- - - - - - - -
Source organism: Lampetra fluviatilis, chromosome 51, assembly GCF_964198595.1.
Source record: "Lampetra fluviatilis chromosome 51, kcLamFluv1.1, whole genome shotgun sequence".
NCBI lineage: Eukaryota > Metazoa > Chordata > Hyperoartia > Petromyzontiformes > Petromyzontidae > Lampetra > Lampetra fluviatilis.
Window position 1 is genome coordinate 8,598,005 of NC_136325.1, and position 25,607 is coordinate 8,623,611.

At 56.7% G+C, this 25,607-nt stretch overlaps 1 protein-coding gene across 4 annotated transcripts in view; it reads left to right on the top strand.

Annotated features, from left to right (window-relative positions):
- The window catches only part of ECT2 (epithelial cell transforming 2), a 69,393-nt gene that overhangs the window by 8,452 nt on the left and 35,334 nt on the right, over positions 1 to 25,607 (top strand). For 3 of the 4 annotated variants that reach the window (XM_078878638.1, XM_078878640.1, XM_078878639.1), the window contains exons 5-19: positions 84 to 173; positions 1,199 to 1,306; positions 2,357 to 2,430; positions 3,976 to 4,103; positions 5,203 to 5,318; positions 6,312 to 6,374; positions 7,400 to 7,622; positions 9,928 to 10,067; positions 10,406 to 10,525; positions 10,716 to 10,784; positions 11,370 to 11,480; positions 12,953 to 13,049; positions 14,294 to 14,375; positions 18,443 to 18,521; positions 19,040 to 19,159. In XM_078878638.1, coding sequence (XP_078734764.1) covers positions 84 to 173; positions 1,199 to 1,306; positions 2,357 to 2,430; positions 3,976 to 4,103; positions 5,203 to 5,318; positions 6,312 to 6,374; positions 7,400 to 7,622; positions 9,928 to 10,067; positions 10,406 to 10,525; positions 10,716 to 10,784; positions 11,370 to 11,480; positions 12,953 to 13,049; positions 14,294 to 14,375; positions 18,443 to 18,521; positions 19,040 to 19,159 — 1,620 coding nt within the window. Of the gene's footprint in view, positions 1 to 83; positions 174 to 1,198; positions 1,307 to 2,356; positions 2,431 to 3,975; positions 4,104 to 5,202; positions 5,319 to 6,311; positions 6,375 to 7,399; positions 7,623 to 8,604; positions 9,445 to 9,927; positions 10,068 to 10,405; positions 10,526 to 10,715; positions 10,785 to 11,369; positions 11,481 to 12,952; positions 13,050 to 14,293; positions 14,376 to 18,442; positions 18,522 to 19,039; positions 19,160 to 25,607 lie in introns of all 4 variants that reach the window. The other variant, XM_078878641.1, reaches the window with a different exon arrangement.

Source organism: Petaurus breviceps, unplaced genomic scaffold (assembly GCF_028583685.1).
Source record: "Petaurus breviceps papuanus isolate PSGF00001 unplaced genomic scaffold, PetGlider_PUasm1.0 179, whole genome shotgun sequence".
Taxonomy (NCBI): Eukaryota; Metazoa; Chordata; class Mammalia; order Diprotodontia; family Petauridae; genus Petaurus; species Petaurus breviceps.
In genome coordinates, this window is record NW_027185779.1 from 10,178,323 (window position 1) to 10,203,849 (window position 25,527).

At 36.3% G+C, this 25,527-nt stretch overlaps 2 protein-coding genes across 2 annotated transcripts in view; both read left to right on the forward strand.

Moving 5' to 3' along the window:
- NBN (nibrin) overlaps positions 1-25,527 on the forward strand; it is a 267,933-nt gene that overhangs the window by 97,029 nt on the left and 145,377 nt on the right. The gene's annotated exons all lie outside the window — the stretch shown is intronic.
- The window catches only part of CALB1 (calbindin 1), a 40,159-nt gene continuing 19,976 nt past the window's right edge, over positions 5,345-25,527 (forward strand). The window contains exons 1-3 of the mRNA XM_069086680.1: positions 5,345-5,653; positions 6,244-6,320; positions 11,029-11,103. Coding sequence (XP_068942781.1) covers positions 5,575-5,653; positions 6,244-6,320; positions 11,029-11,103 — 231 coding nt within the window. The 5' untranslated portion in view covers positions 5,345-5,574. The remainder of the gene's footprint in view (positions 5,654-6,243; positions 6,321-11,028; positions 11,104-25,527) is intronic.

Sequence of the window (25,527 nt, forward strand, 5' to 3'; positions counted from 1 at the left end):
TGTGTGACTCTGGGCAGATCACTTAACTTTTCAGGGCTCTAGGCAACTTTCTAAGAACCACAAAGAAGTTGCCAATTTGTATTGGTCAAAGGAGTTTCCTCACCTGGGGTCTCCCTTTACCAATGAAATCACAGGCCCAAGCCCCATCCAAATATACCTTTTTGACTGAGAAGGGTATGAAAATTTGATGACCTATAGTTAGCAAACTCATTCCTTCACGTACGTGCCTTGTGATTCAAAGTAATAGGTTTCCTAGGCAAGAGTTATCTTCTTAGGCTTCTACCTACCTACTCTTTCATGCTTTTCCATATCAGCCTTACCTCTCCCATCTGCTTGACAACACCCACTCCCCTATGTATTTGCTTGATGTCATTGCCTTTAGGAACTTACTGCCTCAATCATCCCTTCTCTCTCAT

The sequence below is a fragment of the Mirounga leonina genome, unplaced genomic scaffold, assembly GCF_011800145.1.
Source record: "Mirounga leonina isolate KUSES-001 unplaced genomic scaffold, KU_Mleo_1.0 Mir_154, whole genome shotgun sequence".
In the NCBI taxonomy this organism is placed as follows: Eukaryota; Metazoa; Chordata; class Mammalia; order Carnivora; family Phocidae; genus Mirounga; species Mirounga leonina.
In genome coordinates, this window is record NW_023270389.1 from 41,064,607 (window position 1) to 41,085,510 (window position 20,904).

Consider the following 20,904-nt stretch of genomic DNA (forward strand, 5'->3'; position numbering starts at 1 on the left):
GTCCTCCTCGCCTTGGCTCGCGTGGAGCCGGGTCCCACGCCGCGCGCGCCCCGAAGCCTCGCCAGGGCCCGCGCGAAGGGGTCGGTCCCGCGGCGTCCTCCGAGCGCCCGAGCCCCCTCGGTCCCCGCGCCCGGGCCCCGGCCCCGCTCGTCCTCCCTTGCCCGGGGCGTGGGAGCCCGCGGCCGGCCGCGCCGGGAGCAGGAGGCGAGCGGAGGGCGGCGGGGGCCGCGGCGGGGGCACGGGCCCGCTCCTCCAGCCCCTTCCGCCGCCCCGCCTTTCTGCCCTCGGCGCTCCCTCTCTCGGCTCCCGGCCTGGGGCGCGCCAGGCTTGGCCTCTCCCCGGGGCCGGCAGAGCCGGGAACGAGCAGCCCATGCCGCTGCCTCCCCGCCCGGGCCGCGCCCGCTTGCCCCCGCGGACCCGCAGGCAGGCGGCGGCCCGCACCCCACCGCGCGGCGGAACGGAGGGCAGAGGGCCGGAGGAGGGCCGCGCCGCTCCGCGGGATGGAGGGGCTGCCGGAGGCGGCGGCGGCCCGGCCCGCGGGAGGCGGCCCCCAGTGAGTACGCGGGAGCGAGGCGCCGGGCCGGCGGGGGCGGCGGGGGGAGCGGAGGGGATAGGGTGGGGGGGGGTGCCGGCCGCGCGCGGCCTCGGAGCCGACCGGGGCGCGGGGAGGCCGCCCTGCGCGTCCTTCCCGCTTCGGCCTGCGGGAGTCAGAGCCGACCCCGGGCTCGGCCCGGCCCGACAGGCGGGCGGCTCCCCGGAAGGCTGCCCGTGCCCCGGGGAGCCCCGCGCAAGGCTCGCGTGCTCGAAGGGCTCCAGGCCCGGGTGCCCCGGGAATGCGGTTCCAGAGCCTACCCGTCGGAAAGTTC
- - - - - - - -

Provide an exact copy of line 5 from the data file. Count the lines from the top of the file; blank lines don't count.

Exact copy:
At 56.7% G+C, this 25,607-nt stretch overlaps 1 protein-coding gene across 4 annotated transcripts in view; it reads left to right on the top strand.